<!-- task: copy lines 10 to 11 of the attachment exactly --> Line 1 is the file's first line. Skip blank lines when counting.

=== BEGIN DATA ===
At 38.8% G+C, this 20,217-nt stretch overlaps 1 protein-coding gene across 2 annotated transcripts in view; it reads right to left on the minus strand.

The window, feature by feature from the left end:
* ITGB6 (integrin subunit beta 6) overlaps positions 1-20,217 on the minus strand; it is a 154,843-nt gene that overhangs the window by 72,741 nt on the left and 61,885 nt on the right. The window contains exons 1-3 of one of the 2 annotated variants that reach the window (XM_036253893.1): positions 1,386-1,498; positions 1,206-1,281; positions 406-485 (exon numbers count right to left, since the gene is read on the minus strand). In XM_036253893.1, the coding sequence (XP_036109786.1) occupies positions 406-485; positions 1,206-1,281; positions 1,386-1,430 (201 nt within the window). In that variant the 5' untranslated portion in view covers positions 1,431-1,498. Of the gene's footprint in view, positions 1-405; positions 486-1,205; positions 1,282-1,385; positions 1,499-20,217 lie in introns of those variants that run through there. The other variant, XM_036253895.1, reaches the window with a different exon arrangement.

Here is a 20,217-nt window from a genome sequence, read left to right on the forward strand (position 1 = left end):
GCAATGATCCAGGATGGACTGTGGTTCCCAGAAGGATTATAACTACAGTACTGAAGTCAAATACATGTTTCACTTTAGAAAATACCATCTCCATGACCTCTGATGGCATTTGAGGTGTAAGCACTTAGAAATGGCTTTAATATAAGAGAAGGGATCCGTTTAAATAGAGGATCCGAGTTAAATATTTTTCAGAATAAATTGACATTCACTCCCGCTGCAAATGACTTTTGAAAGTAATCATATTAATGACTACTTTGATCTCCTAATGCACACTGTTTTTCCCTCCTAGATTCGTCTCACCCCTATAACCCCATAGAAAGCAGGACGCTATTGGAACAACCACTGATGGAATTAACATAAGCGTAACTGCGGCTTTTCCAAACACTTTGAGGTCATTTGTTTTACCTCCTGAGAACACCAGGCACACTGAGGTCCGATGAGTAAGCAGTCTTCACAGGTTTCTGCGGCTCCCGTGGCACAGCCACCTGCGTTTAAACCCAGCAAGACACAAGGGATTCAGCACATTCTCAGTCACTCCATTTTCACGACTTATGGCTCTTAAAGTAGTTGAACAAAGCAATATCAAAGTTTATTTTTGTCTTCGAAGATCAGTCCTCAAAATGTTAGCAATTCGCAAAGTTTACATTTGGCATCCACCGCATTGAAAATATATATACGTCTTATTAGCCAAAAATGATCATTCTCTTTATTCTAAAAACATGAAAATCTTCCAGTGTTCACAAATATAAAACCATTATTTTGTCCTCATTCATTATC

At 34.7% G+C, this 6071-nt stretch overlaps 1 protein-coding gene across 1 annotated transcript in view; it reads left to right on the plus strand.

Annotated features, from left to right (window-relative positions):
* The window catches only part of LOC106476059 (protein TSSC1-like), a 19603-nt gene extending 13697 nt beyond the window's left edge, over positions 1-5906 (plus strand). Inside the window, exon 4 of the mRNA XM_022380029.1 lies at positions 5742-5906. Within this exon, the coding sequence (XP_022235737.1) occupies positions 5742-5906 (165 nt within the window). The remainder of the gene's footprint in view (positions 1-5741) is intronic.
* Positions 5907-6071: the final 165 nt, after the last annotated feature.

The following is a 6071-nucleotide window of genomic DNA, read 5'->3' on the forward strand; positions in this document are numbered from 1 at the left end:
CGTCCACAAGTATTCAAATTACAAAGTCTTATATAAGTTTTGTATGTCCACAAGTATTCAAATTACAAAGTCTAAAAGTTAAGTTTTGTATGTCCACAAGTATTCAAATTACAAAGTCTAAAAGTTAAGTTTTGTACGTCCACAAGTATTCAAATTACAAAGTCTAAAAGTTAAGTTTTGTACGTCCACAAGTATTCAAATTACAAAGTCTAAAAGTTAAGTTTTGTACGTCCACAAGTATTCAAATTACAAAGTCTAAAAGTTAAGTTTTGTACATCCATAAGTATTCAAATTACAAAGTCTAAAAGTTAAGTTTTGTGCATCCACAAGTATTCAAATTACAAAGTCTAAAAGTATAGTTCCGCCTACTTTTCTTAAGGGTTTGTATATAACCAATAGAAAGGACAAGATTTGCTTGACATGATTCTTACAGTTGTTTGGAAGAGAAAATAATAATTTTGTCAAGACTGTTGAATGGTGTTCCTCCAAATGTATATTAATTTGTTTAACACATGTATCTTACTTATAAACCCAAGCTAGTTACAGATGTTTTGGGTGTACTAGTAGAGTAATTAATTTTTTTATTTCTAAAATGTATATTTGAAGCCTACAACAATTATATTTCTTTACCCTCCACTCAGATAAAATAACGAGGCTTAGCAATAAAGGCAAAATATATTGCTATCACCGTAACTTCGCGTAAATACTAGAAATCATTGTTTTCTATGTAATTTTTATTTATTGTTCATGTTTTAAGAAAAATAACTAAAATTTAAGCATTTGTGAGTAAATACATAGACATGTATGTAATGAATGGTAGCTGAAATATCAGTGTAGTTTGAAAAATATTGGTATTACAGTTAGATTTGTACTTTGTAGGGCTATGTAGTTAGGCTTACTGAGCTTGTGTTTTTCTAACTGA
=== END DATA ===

The following is a 6071-nucleotide window of genomic DNA, read 5'->3' on the forward strand; positions in this document are numbered from 1 at the left end:
CGTCCACAAGTATTCAAATTACAAAGTCTTATATAAGTTTTGTATGTCCACAAGTATTCAAATTACAAAGTCTAAAAGTTAAGTTTTGTATGTCCACAAGTATTCAAATTACAAAGTCTAAAAGTTAAGTTTTGTACGTCCACAAGTATTCAAATTACAAAGTCTAAAAGTTAAGTTTTGTACGTCCACAAGTATTCAAATTACAAAGTCTAAAAGTTAAGTTTTGTACGTCCACAAGTATTCAAATTACAAAGTCTAAAAGTTAAGTTTTGTACATCCATAAGTATTCAAATTACAAAGTCTAAAAGTTAAGTTTTGTGCATCCACAAGTATTCAAATTACAAAGTCTAAAAGTATAGTTCCGCCTACTTTTCTTAAGGGTTTGTATATAACCAATAGAAAGGACAAGATTTGCTTGACATGATTCTTACAGTTGTTTGGAAGAGAAAATAATAATTTTGTCAAGACTGTTGAATGGTGTTCCTCCAAATGTATATTAATTTGTTTAACACATGTATCTTACTTATAAACCCAAGCTAGTTACAGATGTTTTGGGTGTACTAGTAGAGTAATTAATTTTTTTATTTCTAAAATGTATATTTGAAGCCTACAACAATTATATTTCTTTACCCTCCACTCAGATAAAATAACGAGGCTTAGCAATAAAGGCAAAATATATTGCTATCACCGTAACTTCGCGTAAATACTAGAAATCATTGTTTTCTATGTAATTTTTATTTATTGTTCATGTTTTAAGAAAAATAACTAAAATTTAAGCATTTGTGAGTAAATACATAGACATGTATGTAATGAATGGTAGCTGAAATATCAGTGTAGTTTGAAAAATATTGGTATTACAGTTAGATTTGTACTTTGTAGGGCTATGTAGTTAGGCTTACTGAGCTTGTGTTTTTCTAACTGA